This article is the first in a series of articles discussing the vision that our city leaders have for our downtown which focusses on mixed-use development projects. This article discusses the issue of affordable housing in downtown Appleton.
The Pitch: The current Appleton Comprehensive plan which is the blueprint for downtown development discusses the need for more affordable housing. As stated in the comprehensive plan: there is “a significant mismatch in our community in the availability of affordable housing and the ability of individuals and families to pay for such housing.”
In reality: When a question was posed on the city website regarding rental rates for the mixed-use apartments going in downtown the City Hall replied, “From the projects that have been discussed, rent has been described as "market rate.” “Think in terms of similar projects like RiverHeath.” “We aren't aware that any developers have announced what the actual rent prices will be as of yet.” PerRiverHeath 2bed/2bath units range in price from $1,600-$2,300. This is hardly a low-cost alternative for those wanting to live downtown at a reasonable cost. Another mixed-use project that is in the works in downtown Appleton is the Zuelke building. This mixed-use project will include luxury condos selling for a premium price.
The comprehensive plan also discusses the importance of attracting millennials to our downtown, but based on the projects currently in the works it doesn’t appear that millennials will be able to afford them. A discussion with millennials that currently live downtown indicates they are concerned over the direction the city is taking. They are worried about losing their current affordable downtown apartments.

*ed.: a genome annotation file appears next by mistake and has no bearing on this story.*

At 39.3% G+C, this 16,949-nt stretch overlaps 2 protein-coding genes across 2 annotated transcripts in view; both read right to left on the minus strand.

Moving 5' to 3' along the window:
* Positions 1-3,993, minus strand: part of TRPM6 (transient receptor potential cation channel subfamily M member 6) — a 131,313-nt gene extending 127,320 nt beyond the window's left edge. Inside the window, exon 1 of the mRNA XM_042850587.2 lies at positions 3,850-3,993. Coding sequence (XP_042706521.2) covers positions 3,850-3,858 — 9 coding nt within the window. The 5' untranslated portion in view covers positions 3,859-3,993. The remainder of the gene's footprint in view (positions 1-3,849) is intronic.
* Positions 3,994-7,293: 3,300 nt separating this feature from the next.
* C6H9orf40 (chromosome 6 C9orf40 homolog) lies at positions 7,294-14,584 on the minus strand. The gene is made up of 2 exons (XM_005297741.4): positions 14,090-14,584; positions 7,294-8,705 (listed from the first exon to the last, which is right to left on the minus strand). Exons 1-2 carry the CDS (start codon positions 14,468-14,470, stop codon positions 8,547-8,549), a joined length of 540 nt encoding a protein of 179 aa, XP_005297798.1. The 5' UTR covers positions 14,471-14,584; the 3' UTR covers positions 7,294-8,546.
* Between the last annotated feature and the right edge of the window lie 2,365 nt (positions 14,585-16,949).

A question was posed to our alderman relating to the mixed-use apartment rent. His response was, “We've heard repeatedly over the years that the demand for housing downtown is very high compared to very limited supply.” “Given the estimated value of the finished property, I don't think we're talking about low-income apartments here.” “I expect there's more than enough demand to fill a small building of market rate or even luxury apartments.” Are our city leaders out of touch or what? It appears that our city leaders are more interested in raising tax revenue than meeting the needs of its residents.